The LOT is a 10-item self-report measure that assesses optimism and pessimism. The respondents indicates the extent to which they agreed with each of the items on a 5-point Likert scale from 0 (strongly disagree) to 4 (strongly agree). A total score ranging from 10 to 50 is calculated with higher scores indicating greater optimism and lower scores indicating lower optimism, often referred to as pessimism [27]. In our study, the Cronbach’s alpha value was 0.68.

The MFI-20 and The LOT were translated to the Arabic language and then back translated by two experts including linguists. The original and back-translated English versions were compared, and some minor edits were made to ensure the accuracy of the translation.

Participants were asked to complete the four scales at baseline (T0) (admission day), and one day after the breast surgery (T1). The estimated time to complete the questionnaire is between 30 and 45 min.

Sample size calculation

The sample size was calculated using the PASS sample size software [37]. In order to detect a mean difference of at least 5 points after surgery compared to baseline in the body image targeted dimension, with a standard deviation (SD) of 20 points, a total sample size of 120 patients is required to achieve a statistical power of 80% and a bilateral type I error rate of 5% (using a paired T-test). According to the International Agency for Research on Cancer, an estimated population of 3219 new breast cancer cases in Lebanon in 2018 could be observed [3].

Statistical analysis

The data was analyzed using the Statistical Package for Social Sciences software SPSS version 26. Baseline sociodemographic and clinical characteristics of the patients as well as baseline PRO scores were described using mean and SD and median and range for continuous variables and frequencies with percentages for qualitative variables. For the primary objective, the analysis was conducted on all patients who completed both pre- and post-surgery questionnaires. For secondary objectives, the analysis was performed on all patients who completed at least the baseline questionnaire. Only the functional scales of the EORTC questionnaires were analysed, as patients were included prior to the initiation of adjuvant therapy and did not have symptoms related to treatment. Indeed, the sexual functioning and sexual enjoyment dimensions of the QLQ-BR23 were not analysed since they were not filled out by the patients due to cultural sensitivity. The PRO scores of the EORTC QLQ-C30, QLQ-BR23, MFI-20, and LOT questionnaires were analyzed according to the guidelines for each questionnaire [32, 36, 38]. The minimal clinically important difference (MCID) was set at 5 points for each score of the EORTC QLQ-C30 and QLQ-BR23 questionnaires [33], 2 points for each score on the MFI-20 questionnaire [39], and 3 points, which was estimated as half of the SD observed at baseline of the LOT global score [40], as there was no validated estimate of MCID for the LOT questionnaire. The results were interpreted in relation to the MCID and statistical significance, to assess their clinical relevance. Mean HRQoL scores at pre- and post-surgery, as well as the mean change between pre- and post-surgery, were reported for each PRO scale. Paired t-tests were used to compare mean scores between pre- and post-surgery, and 95% confidence intervals (CIs) were calculated.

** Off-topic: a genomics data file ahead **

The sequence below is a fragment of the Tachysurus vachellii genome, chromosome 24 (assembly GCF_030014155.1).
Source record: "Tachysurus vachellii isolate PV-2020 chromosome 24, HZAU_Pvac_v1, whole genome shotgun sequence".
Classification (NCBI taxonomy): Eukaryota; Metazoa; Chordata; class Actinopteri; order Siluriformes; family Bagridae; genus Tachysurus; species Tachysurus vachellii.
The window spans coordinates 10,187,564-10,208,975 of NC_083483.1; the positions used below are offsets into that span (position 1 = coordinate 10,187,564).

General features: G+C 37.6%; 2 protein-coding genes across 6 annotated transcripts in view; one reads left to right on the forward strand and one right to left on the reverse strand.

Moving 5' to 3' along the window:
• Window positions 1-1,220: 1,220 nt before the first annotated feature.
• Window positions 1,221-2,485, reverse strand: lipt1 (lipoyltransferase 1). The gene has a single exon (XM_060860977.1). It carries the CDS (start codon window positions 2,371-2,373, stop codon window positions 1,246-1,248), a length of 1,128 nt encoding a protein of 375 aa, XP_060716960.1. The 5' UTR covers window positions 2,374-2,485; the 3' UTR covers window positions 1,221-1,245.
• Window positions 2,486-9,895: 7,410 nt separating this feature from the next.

Generalized estimation equation (GEE) models were performed, with the change in body image score (i.e. the difference between pre-surgery and post-surgery body image scores) as the dependent variable in the first analysis, and two selected scores with the most important statistically and clinically significant differences observed as the dependent variables in the other two analyses. Independent variables were age, body mass index, marital status, educational level, employment status, nationality, menopausal status, comorbidities, family history of breast cancer, time since diagnosis, and cancer stage. The GEE approach accounts for the correlation between the repeated measures within a person. The GEE parameter estimates were expressed as the coefficients (β) and the 95% confidence intervals (95% CIs). All tests were two-sided, and statistical significance was set at a p-value of less than 0.05.


Socio-demographic and clinical characteristics of participants

Between January 2018 and March 2020, a total of 120 patients were enrolled and analyzed. The baseline socio-demographic and clinical characteristics of the patients are summarized in Table 1. The mean age was 54.7 (9.3) years. The majority of women were of Lebanese nationality (n = 93 (77%)), married (n = 91 (79%)), currently not employed (n = 93 (77%)), and had completed a high or university level of education (n = 60 (51%)). The median length of time since diagnosis was (34 days). Nearly 60% of patients were diagnosed with disease stage II (n = 68 (56%)).